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Local resources aim to help teens, young adults most affected by domestic violence | #schoolsaftey


SPRINGFIELD, Mass. (WGGB/WSHM) – As we enter the third week of October, a month nationally recognized as domestic violence awareness month, we’re taking a closer look at one group affected the most, teenagers and young adults.

“You’re still growing, even as an adult,” said Shelby Hogan, a Ware High School junior. “You’re still learning new things. You may not know that it’s happening. It might be your first relationship, you have no idea that its domestic violence is.”

Ware High School’s domestic violence taskforce is made up of twenty students, Shelby and Abby are two of them.

“I decided to get involved in the domestic violence taskforce because to bring awareness to everybody in the school about what a healthy relationship is and what an unhealthy relationship is and to help people that may be really struggling,” explained Abby McQuaid, a Ware High School junior.

Statistics show teenagers fall within the most vulnerable demographic to experience domestic violence from an intimate partner.

“The goal is to just let kids know that if you’re not in a healthy relationship, maybe you should change some things or talk with your partner,” added McQuaid. “Even if you are in a healthy relationship, keep it healthy and don’t bring unhealthy issues or anything else into your relationship.”

Dan Orszulak created the taskforce for students at the high school and on October 15, they held a walk to honor victims.

“I think its just important to open their eyes that they go through things,” expressed Orszulak. “They’re going through their first relationships, and those types of things so they might not know what normal is so it kind of opens their eyes to that.

According to the Centers for Disease Control and Prevention, one in 12 high school students who were dating within 12 months of the survey reported experiencing physical or sexual dating violence.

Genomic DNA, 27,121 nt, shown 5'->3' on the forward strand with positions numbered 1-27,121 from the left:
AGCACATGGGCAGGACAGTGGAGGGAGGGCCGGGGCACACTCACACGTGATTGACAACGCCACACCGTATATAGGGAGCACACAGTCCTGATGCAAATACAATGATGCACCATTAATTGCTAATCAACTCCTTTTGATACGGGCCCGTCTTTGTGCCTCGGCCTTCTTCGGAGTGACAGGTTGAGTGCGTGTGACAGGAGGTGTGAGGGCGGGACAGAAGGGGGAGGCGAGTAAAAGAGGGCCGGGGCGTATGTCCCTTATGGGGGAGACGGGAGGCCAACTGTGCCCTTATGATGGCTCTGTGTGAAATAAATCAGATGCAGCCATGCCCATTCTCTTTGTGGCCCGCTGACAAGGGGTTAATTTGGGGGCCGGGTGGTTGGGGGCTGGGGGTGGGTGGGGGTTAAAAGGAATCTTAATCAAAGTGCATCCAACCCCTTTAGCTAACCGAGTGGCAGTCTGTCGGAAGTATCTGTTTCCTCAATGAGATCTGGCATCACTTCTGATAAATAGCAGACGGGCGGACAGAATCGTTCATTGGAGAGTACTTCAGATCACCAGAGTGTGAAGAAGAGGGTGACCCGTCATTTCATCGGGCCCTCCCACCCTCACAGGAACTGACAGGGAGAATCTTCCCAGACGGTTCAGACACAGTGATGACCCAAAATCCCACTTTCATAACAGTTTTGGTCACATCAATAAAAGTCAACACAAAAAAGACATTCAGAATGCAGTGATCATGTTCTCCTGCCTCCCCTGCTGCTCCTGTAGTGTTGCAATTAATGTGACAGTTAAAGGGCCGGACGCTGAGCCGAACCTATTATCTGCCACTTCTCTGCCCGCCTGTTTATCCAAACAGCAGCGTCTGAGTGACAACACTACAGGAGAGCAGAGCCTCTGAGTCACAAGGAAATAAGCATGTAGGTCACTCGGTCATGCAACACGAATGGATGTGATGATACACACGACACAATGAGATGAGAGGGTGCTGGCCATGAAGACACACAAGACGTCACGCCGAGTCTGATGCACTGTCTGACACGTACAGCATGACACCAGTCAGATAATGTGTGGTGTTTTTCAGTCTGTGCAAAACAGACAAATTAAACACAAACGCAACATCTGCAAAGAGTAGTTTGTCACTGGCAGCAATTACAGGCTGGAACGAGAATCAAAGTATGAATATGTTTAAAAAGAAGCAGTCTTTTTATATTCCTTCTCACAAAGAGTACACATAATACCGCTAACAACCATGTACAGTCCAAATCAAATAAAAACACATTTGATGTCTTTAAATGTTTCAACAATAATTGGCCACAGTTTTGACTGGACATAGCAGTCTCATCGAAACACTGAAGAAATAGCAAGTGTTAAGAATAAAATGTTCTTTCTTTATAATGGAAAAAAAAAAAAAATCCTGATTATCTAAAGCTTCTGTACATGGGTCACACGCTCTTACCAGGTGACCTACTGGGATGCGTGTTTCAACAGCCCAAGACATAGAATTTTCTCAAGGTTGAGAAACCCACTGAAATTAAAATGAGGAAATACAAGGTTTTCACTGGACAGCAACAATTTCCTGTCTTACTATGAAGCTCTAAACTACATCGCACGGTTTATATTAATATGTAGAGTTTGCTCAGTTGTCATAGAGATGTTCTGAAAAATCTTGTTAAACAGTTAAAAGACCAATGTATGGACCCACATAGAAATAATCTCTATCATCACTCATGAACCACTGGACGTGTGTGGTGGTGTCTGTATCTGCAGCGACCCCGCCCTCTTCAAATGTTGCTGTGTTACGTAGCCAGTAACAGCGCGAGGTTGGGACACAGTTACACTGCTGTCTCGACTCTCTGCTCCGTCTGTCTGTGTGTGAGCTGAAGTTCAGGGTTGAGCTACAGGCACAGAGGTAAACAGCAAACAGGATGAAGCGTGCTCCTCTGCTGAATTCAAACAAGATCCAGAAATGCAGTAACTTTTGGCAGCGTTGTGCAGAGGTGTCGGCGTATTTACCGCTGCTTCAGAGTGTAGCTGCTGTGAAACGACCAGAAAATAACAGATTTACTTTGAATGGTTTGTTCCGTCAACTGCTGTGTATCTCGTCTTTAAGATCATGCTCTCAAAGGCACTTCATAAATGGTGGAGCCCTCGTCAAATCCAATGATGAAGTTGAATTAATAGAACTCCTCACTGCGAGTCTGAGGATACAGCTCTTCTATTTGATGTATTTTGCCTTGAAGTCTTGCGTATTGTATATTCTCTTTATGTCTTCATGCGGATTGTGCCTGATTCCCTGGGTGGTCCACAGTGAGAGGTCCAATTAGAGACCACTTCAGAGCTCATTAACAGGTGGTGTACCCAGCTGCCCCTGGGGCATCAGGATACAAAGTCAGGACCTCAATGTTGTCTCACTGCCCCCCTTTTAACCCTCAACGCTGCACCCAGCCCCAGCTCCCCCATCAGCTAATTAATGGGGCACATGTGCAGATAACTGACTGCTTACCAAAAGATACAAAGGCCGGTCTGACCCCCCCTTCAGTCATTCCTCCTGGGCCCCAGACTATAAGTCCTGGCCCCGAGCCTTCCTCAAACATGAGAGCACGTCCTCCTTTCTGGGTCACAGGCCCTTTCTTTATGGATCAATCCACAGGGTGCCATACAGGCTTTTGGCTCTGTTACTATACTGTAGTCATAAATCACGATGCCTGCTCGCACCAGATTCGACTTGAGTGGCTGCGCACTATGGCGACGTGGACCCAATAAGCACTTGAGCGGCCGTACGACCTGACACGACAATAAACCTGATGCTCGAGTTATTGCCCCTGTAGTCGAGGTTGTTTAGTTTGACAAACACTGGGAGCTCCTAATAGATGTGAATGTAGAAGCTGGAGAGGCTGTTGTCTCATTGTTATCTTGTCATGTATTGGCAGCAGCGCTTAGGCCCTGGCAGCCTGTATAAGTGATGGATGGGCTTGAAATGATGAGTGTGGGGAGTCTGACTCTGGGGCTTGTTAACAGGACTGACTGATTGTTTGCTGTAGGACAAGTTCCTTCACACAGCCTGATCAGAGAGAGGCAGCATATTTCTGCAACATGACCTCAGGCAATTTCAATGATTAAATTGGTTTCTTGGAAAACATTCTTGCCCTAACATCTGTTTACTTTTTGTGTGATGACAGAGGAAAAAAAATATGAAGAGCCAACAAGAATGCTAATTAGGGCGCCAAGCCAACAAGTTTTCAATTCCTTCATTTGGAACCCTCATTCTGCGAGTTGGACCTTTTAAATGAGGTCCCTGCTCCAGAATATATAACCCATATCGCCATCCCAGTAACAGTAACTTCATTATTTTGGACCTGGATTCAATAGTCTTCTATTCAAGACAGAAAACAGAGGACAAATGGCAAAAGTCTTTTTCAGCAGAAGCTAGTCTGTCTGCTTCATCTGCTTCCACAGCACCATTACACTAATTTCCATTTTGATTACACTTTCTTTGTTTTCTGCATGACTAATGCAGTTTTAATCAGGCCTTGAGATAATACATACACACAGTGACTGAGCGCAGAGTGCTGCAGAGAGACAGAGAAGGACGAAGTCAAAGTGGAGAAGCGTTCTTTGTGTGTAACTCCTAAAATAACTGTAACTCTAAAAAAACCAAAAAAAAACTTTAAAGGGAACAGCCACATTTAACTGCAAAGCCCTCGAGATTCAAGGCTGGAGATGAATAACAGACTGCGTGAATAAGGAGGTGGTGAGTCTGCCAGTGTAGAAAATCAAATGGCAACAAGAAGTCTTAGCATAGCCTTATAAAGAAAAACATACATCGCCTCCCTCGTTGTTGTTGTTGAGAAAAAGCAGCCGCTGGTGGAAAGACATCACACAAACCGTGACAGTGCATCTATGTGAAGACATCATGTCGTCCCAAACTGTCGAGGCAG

“Honestly, it kind of surprises me, but also it doesn’t,” noted McQuaid. “In our high school, I can kind of see people that do have relationships that I personally would not agree with because you can see it from the outside view, it’s not exactly healthy. But there definitely are relationships that I see that are healthy.”

A survivor of domestic violence spoke with Western Mass News on the condition her identity not be revealed, she said her first assault came at a young age.

After a lifetime of healing, she has advice for young victims.

“My first incident of that, I was in my… I was 18/19 years old, so I would say report it, try to get away if you can, but don’t lose hope in yourself,” said a domestic violence survivor. “Keep reaching out to somebody until someone has the avenue to help you. Sometimes your parents may not be the right person. Maybe it’s not your actual blood family. It could be a stranger, it could be a person in a counseling place, your school counselors, anybody, the police station, you will find someone.”

Getting away from an abuser is always easier said than done.

Carmen Nieves, from Holyoke’s Alianza Domestic Violence Services, told Western Mass News about the hurdles she sees for teenagers and young adults.

“With that population, homelessness, behavioral concerns, substance misuse, and not having enough resources,” explained Nieves. “It is very difficult for a 19-year-old to pick up and go somewhere else. And again, there are no resources. Very little resources.”

Nieves also attributes the use of social media and increased communication to higher rates of domestic violence in young adults.

Still, speaking about your experiences is the first step at curbing the crisis.

“They may look at you like you’ve got five heads but just keep speaking,” added one survivor. “Get it out, don’t internalize it and get it out.”

If you or someone you know is a victim of domestic violence, you can call the national hotline at 800-799-7233 for help.



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